“When a large vessel is moving or coming by it’s kind of an, ‘Oh, shit’ moment….You have to paddle quick and get away,” Carter said. “There’s always concerns about a possible spill, there’s always a concern for an explosion, particularly for ethanol, which is highly flammable.”
He also added that increased train traffic is another concern, and the possibility of one blowing up is “frankly, something that’s scary for me.”
Witness Mark Martell, the longest standing board member of the Delaware Audubon Society, said living next to the train tracks already affects him. He said he sometimes has difficulty sleeping due to the noise, and he has to keep his windows shut because of the fumes.
“It affects the way we live,” Martell said. “My fear is it gets worse and this adds to that.”
Bart Cassidy, one of the attorneys representing PBF, argued there’s no evidence the project will affect the city and its residents or that there will be increased barge and train activity.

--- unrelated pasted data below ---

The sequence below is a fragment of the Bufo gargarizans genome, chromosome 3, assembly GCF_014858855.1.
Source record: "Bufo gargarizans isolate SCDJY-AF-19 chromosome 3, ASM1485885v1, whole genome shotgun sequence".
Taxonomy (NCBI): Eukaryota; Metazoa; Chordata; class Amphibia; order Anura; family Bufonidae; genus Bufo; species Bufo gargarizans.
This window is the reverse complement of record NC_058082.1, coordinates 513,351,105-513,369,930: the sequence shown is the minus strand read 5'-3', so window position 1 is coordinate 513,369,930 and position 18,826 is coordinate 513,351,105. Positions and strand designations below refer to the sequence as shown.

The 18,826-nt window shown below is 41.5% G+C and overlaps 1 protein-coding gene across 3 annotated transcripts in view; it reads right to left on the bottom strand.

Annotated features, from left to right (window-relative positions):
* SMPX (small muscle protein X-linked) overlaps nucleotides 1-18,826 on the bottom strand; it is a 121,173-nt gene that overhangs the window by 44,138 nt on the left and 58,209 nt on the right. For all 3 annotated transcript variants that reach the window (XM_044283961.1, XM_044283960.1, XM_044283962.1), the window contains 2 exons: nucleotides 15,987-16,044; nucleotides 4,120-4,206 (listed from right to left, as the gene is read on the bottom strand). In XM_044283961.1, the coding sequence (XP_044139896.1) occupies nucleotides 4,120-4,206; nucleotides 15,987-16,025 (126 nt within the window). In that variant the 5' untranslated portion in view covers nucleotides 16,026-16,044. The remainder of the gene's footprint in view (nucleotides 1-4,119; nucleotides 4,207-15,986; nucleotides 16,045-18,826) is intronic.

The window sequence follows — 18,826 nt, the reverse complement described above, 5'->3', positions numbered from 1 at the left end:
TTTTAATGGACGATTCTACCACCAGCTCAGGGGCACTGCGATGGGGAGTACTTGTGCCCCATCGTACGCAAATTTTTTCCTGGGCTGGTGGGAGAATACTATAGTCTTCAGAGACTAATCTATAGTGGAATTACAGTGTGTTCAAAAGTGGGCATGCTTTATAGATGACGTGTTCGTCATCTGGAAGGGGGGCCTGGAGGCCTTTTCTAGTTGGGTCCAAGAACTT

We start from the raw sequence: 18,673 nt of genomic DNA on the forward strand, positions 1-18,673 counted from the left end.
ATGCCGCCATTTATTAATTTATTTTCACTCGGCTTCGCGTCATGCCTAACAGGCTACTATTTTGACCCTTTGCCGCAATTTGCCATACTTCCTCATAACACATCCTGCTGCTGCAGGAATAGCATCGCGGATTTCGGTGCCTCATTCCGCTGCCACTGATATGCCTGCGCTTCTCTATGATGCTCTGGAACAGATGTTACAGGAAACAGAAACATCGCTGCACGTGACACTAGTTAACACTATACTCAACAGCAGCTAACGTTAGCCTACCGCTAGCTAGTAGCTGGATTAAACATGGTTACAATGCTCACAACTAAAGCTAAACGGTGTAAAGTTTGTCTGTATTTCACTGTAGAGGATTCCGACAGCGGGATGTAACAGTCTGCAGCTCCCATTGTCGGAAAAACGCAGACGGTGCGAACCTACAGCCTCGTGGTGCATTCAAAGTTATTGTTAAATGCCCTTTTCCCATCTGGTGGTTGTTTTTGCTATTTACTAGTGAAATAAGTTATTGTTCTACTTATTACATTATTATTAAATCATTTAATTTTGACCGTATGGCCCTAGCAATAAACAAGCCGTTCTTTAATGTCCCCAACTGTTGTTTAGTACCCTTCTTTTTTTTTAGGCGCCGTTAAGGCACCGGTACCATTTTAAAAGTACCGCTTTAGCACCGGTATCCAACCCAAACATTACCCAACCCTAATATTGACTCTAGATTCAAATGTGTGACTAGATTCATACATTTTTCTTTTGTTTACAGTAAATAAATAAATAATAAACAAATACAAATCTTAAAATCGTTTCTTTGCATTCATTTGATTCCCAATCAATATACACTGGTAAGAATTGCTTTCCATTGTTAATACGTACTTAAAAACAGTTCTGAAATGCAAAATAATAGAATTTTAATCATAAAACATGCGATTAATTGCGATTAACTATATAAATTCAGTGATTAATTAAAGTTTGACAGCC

“Every piece of testimony this morning…relates to current activity of the refinery,” he said. “Not a single witness has come forth with any evidence that there will be an increase of rail or barge traffic.”
Appellate attorney Ken Kristl argued the permit was improperly issued, and that it causes injury to the residents of Delaware City, stating that adding five times more ethanol to operations will require more barge and train use.
“They don’t dine out anymore, they don’t or it’s harder for them to kayak on the river, they can’t sleep at night,” he said. “It’s impossible to say something in the future is harming us now, but what we know what happens now is hurting them and what happens in the future will hurt them more.”
Still, most of the board members sided with PBF.
“The appellants identified their specific basis for challenging this action on the grounds they believed there would be certain harms caused by increase in rail and barge traffic primarily, but offered no evidence there would be increased rail and barge traffic,” said attorney Cassidy after the ruling.